- Qigong Bigu (Energetic Fasting): Your Best Investment in Health and Longevity
- Weekly Online Qigong Gathering — Your Investment in Mind-body Integrative Health
- Wellness Practice in Winter, Nourish the Kidney
- Highlight on Winter Wellness Practice by TCM
- Five-Animal Play and the Five-Elements Five-Zang Theory
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Tag Archives: Kevin Chen
Welcome to the July issue of Yang-Sheng! It is my great pleasure to be the guest editor-in-chief this month. Our theme for this issue is “positivity and health’ or happiness, which is one of the most demanded topics from our readers’ … Continue reading
Counting-Breath Method 数息法 Kevin W Chen, Ph.D. MPH Counting breath has long been a method used in meditation training. It appeared in Chinese literature as early as the Eastern Han Dynasty (25—220AD), when Buddhism was introduced to China. The … Continue reading
This subject of Nourishing Life practice is a very ancient one yet many of the ideas and practices offered in these pages are as up to date as can be. Many of the problems facing humankind today are the same as those of the Tang Dynasty and earlier. Yet some are totally new. This world of ours, racing faster and faster and becoming more and more toxic, is full of modern ills. Alternative health modalities, including Chinese medicine and many more, have also been developed and can be of much help for many of the illnesses and complaints of the modern world. Continue reading
Before any scientific investigation of Qi, the concept of Qi and its properties in Chinese philosophy must be known, in order to judge how closely any modern scientific interpretation fits.
Qi is a fundamental concept or terminology in traditional Chinese medicine (TCM) with multiple levels of meanings. If you read enough in TCM, you would find that TCM seems to use “qi” to describe almost all invisible forces that affect human lives and health. More specifically, Qi can describe the invisible forces both outside and inside the human body in many different ways (1). We will introduce some of these uses here as we lay out some basic background of Qi in Chinese philosophy and culture.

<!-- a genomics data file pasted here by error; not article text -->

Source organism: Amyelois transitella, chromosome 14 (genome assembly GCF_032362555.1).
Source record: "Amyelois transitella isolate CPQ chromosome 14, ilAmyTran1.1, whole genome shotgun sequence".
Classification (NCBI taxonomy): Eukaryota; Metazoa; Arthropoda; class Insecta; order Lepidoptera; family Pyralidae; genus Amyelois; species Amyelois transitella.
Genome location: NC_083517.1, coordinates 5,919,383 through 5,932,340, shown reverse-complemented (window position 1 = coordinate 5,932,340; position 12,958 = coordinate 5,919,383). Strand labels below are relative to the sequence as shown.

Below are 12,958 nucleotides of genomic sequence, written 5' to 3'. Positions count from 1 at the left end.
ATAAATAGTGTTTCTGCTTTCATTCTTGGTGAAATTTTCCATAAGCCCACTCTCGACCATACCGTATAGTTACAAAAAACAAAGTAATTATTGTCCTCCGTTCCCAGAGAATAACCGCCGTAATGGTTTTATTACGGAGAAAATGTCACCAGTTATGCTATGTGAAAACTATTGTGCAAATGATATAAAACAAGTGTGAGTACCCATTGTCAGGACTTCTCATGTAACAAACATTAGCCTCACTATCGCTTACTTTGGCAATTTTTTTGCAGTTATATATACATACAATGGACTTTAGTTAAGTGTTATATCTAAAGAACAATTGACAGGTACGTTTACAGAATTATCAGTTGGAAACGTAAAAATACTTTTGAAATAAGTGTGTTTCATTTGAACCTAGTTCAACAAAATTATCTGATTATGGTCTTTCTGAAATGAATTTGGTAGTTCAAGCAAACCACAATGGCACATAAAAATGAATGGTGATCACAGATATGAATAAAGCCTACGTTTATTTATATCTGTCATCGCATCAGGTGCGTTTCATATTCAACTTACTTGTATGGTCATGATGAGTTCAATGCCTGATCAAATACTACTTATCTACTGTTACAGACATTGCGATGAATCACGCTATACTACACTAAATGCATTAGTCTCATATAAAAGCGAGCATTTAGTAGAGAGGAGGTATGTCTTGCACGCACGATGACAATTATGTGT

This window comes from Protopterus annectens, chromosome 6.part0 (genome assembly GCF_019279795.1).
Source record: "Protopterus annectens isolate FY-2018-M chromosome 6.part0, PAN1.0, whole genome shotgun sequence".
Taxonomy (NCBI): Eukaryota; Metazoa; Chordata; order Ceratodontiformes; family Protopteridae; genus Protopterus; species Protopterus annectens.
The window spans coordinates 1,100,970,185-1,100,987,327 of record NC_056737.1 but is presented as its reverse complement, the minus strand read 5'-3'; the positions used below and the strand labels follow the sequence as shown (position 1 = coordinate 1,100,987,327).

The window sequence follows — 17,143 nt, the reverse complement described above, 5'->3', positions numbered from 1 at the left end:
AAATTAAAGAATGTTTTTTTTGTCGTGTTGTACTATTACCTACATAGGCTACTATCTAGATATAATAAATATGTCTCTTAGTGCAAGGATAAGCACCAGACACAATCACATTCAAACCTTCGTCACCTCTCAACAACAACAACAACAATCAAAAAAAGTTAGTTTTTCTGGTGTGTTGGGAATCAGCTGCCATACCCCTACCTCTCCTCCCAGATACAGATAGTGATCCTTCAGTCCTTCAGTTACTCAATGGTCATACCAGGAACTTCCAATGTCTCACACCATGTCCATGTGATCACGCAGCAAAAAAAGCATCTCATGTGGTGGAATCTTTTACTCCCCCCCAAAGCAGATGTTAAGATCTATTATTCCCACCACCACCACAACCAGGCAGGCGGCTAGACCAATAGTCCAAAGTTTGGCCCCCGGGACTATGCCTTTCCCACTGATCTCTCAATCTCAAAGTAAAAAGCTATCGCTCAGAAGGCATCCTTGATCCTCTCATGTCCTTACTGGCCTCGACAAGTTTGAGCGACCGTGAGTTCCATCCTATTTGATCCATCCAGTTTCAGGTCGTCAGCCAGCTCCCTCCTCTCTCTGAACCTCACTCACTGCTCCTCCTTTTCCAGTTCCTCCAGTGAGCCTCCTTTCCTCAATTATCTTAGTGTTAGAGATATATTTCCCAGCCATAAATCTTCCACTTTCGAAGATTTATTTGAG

Qi might have been first discussed by Chinese philosophers (2). Huai Nan Zi, a Daoist book around 122 B.C., states that the Dao originated from Emptiness and Emptiness produced the universe. The universe produced Qi. Here it was most likely referred to qi energy outside of body.
Zhang Zai (1020-1077) said that the Great Void consists of Qi. Qi condenses to become the myriad of things. He clearly understood the concept of the matter-energy continuum, in the sense of modern physics, even though these ideas were conceived centuries later. He also saw the indestructibility of matter-energy as revealed by his statement “Qi in dispersion is substance and so is it in condensation.” “Qi forms myriads of things” implies that Qi must also involve information, in modern terminology. He also said that every birth is a condensation and every death a dispersal of Qi. Thus, just as “Qi” is the energetic foundation of the universe, it is also the physical and spiritual substratum of human life. Zhu Xi (1131-1200) confirmed that Qi condensing can form beings and the conservation of energy, when he stated: “When dispersing, Qi makes the Great Void, only regaining its original misty feature, but not perishing; when condensing it becomes the origin of all beings.”
From these classic discussions (and the recent research findings to be presented later), we should say that a modern scientific explanation of Qi must involve aspects of matter, energy, and information, which remind us of the new finding in modern physics, the “hidden dimensions.” Continue reading
From my introductory article “What is Yang Sheng” you may realize that Yang Sheng is one of the most important concepts in traditional Chinese medicine (TCM), it is the root of Chinese medicine, and the foundation of human health. However, this magazine or network is not about Chinese medicine, but about the common accessible practices for ordinary people to cultivate health and harmony through daily activities. Rather than treating disease, the focus of Yang Sheng is on maintaining balance through an awareness of our connection to nature, to our own bodies, and to the spirit. Continue reading
Yǎng Shēng (養生) may be the most important concept in TCM and Chinese health culture. The Chinese word “Yang” means to nurture, take care of, and nourish; “Sheng” means life, birth, and vitality. Together “Yang Sheng” means to nurture or nourish life — fostering health and well being by nurturing body, mind and spirit in harmony with the natural rhythms, and with universal laws. Sometimes Yang Sheng is also translated as health preservation, life cultivation, or life nourishment. Continue reading
There is considerable public interest in the use of breathing modification techniques in the treatment of asthma. Surveys suggest many people with asthma use them, often without the knowledge of their medical attendants. Extravagant claims have been made about the effectiveness of some techniques, resulting in scepticism from orthodox clinicians. The evidence supporting breathing training for asthma was previously weak, and limited by the small size and methodological limitations Continue reading